[00:17:44] Benjamin Shapiro: It’s time for you to be smart like the SEO teams at Adobe, eBay, Twitch, PayPal, Microsoft, and Canva who use Deepcrawl to monitor their site performance. To ensure that your site reaches its full revenue potential visit, that’s for the number one platform for technical SEO. And don’t forget to check out our newest show, the Revenue Generator Podcast, which tells how innovators of the revenue generation orchestrate teams that deliver world-class customer experiences through the integration of data, SAS, people, and processes to expedite demand and increase revenue.

[00:18:19] Benjamin Shapiro: So, if you’re ready to join the revenue generation, search for revenue generator in your podcast, app, or head over to, that’s search for revenue generator in your podcast app or head over to Just one more link in our show notes I’d like to tell you about, if you didn’t have a chance to take notes while you were listening to this podcast, head over to where we have summaries of all of our episodes and contact information for our guests.

[00:18:45] Benjamin Shapiro: You can also send us your topic suggestions. You can ask us your SEO questions and you can even apply to be a guest speaker on the Voices of Search podcast. Of course you can always reach out on social media. Our handle is Voices of Search on Twitter, Instagram, Facebook, pretty much everywhere. And my personal handle is Ben J Shap, B E N J S H A P.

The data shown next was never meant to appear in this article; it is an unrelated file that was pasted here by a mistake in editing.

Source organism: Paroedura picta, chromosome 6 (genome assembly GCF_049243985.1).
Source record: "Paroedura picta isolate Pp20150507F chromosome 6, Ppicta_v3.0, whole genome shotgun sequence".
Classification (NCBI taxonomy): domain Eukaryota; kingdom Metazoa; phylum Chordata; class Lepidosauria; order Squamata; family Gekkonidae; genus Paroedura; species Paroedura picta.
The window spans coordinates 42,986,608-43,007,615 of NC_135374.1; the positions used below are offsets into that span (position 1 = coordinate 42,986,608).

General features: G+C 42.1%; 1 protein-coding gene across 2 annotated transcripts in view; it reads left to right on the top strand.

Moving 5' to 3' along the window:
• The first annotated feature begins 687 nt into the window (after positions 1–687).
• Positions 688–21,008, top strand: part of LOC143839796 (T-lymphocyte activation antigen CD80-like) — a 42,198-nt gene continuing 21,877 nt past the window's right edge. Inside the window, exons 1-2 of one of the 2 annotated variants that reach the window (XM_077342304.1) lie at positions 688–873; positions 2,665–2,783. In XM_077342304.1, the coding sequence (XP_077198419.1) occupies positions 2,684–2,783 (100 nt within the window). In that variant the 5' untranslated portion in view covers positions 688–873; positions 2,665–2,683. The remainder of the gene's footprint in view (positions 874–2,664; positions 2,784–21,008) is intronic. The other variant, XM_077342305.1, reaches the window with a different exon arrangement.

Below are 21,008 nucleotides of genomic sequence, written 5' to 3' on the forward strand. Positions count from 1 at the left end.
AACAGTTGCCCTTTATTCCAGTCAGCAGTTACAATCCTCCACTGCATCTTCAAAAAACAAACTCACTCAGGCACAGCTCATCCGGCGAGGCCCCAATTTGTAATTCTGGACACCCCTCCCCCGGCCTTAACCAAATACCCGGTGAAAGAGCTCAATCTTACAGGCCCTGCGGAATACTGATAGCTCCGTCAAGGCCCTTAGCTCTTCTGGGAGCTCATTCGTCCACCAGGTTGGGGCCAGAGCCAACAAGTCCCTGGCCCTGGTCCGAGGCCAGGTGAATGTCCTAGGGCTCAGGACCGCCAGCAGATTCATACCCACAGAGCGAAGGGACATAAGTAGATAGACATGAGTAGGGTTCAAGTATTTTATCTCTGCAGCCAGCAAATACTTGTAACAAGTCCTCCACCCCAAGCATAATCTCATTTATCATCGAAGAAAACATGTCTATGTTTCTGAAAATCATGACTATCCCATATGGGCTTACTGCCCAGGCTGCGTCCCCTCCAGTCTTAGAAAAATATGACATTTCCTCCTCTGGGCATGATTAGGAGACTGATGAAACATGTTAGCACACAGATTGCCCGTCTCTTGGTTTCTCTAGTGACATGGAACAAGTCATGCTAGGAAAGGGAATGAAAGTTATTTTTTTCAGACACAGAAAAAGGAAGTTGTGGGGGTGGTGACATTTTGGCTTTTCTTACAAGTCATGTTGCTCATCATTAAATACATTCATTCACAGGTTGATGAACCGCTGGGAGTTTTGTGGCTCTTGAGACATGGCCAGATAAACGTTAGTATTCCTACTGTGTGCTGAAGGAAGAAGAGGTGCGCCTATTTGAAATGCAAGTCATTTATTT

[00:19:03] Benjamin Shapiro: And if you haven’t subscribed yet, and you want a daily stream of SEO and content marketing insights in your podcast feed, we’re going to publish an episode everyday during the work week. So, hit the subscribe button in your podcast app, and we’ll be back at your feet in the next business day. All right, that’s it for today. But until next time, remember the answers are always in the data.